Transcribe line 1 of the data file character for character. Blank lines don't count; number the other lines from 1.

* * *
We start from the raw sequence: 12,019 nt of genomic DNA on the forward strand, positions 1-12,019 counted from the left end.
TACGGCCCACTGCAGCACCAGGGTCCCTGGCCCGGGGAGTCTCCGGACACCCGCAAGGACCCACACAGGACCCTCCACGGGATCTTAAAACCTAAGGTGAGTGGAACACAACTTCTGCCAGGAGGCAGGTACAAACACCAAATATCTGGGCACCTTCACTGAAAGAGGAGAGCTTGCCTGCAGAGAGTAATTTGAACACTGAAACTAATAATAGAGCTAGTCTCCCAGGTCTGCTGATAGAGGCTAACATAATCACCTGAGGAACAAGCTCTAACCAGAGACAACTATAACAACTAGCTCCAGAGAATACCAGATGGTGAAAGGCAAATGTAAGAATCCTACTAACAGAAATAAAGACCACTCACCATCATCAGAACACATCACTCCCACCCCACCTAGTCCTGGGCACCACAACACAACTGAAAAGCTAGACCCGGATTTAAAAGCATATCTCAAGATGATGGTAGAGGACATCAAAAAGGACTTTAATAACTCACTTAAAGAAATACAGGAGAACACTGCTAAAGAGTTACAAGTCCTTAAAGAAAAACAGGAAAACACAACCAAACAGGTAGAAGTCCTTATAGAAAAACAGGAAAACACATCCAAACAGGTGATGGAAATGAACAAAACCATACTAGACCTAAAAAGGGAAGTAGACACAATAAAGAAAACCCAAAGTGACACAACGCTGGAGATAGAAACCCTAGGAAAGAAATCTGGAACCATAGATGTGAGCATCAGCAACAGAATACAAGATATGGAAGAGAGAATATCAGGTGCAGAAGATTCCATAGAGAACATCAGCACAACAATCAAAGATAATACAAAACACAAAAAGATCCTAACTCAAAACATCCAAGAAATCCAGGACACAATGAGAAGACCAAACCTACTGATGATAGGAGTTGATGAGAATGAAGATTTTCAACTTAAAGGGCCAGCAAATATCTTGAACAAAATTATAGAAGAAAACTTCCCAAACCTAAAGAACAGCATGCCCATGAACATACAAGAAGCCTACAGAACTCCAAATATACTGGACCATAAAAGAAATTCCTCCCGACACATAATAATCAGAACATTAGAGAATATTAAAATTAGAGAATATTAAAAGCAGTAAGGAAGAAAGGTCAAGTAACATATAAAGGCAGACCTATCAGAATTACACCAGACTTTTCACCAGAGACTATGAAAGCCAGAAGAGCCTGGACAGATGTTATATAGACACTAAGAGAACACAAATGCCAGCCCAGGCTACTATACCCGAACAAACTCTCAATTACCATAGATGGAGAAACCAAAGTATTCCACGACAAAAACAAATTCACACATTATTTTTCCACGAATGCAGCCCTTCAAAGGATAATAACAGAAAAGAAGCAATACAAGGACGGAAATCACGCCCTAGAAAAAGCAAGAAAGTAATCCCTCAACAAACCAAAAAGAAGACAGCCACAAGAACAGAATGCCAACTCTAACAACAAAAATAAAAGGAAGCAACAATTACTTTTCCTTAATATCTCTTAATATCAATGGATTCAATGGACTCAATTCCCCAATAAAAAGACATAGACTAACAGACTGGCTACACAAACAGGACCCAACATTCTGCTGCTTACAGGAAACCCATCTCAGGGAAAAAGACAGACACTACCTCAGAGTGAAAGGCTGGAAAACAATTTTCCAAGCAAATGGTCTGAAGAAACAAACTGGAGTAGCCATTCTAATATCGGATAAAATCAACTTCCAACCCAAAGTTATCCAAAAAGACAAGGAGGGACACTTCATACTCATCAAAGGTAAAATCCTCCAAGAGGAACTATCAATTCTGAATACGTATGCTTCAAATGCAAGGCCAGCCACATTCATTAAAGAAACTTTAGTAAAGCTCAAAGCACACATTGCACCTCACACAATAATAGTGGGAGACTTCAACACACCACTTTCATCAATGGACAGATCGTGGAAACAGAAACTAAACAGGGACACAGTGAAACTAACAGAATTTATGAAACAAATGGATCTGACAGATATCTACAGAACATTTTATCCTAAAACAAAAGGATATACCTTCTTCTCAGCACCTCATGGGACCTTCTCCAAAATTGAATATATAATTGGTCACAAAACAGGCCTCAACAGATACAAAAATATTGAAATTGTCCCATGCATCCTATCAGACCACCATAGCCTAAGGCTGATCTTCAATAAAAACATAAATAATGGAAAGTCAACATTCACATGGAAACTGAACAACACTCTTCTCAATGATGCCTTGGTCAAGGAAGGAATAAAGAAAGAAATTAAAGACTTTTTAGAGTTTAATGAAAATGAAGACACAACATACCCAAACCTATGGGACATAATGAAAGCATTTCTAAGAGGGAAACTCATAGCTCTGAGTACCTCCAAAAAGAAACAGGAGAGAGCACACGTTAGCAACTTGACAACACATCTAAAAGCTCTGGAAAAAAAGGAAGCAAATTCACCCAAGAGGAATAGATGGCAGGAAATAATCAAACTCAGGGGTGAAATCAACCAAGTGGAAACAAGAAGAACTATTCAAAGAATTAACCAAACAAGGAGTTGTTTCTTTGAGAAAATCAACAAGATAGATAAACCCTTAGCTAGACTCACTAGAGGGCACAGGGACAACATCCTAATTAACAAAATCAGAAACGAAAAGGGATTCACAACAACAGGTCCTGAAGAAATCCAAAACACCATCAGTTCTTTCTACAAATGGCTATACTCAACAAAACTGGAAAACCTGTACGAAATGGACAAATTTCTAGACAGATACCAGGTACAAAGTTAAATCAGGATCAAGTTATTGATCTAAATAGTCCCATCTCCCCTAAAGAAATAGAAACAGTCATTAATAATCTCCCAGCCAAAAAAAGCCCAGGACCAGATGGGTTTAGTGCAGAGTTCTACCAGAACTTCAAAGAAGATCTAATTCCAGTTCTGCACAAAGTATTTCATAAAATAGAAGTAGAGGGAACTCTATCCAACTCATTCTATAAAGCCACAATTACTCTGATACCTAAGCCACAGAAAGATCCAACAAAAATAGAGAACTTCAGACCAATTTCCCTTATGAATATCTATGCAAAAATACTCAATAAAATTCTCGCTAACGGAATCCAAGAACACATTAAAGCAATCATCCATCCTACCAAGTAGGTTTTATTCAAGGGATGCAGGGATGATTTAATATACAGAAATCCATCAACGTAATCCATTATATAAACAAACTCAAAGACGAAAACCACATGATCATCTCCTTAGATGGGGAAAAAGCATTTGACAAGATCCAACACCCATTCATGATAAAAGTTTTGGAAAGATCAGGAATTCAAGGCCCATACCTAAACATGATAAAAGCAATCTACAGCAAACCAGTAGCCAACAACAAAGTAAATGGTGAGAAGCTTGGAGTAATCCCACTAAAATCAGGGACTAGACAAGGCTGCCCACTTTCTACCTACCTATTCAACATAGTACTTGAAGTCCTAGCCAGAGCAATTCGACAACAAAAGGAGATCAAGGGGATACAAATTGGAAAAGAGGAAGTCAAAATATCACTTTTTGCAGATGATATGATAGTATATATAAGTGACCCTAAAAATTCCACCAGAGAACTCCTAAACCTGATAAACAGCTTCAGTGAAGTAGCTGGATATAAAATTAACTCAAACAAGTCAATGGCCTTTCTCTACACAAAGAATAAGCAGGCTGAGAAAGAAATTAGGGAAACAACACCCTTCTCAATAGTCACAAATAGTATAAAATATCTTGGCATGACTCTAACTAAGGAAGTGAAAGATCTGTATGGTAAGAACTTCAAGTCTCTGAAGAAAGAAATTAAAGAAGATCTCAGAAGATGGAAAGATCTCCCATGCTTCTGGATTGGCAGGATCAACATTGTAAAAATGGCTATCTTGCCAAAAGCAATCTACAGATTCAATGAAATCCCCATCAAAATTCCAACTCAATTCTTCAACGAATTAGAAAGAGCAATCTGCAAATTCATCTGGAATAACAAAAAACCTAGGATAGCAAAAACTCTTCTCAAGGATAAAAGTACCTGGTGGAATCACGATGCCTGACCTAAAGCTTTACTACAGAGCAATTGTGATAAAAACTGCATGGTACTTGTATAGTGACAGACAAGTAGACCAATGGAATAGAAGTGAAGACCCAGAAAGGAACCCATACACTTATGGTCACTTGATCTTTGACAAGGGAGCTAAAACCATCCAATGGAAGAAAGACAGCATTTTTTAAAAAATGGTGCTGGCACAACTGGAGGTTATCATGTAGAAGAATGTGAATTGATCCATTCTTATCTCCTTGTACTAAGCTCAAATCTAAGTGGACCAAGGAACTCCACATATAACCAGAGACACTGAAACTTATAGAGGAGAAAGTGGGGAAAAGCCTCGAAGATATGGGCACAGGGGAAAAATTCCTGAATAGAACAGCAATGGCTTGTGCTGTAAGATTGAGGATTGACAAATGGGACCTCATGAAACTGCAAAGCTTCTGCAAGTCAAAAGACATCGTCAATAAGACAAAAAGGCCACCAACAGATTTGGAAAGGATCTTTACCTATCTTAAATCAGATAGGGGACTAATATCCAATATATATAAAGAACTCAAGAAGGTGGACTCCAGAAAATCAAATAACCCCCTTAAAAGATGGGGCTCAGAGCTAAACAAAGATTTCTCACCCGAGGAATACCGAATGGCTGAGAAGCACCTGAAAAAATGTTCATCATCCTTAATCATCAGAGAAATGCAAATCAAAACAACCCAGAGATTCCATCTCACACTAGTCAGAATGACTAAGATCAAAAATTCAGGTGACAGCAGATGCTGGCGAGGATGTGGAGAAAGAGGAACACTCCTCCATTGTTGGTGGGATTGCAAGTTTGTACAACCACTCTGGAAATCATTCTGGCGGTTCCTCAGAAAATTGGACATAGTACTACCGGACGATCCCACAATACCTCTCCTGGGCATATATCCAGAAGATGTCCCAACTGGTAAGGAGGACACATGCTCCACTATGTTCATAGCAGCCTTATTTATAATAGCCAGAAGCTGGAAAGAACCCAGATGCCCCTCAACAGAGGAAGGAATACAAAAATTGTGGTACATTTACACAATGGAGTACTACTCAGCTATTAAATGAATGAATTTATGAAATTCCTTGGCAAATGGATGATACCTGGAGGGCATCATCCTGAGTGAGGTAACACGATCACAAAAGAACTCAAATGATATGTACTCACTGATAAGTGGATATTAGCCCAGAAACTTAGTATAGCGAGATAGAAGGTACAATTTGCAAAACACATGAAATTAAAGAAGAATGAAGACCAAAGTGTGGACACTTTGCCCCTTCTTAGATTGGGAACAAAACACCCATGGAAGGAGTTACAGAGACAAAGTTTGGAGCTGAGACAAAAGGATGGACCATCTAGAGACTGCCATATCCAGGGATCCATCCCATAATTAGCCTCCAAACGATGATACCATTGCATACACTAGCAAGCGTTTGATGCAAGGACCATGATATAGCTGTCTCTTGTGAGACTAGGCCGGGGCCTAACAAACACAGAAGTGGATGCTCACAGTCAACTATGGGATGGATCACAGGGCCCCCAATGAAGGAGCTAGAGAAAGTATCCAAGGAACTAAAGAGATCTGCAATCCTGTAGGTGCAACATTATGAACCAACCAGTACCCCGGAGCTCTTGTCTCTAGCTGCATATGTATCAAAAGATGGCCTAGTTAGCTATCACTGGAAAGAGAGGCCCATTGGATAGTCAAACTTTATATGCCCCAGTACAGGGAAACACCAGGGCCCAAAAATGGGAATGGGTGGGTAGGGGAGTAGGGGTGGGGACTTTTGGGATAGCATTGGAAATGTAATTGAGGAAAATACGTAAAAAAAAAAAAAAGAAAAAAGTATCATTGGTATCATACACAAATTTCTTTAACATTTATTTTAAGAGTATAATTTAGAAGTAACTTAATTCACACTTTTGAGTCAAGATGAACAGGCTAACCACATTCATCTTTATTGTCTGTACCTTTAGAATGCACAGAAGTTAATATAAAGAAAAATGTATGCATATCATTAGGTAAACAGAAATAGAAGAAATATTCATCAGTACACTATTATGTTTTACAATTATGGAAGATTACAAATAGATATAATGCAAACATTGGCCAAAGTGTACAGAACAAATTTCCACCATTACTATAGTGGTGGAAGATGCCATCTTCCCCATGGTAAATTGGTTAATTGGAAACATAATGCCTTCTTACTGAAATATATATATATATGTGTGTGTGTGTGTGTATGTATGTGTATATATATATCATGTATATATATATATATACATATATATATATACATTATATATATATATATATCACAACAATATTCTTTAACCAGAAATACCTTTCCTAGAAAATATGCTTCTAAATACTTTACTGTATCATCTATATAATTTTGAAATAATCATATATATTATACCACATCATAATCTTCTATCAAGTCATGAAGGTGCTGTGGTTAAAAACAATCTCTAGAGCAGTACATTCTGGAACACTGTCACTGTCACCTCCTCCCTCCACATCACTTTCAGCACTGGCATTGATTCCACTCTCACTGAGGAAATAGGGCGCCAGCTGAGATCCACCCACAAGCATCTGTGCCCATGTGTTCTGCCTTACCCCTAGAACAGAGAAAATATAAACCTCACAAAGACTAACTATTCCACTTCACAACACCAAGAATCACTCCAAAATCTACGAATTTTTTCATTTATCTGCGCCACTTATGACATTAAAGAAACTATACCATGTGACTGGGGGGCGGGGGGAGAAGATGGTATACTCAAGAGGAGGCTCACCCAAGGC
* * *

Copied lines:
We start from the raw sequence: 12,019 nt of genomic DNA on the forward strand, positions 1-12,019 counted from the left end.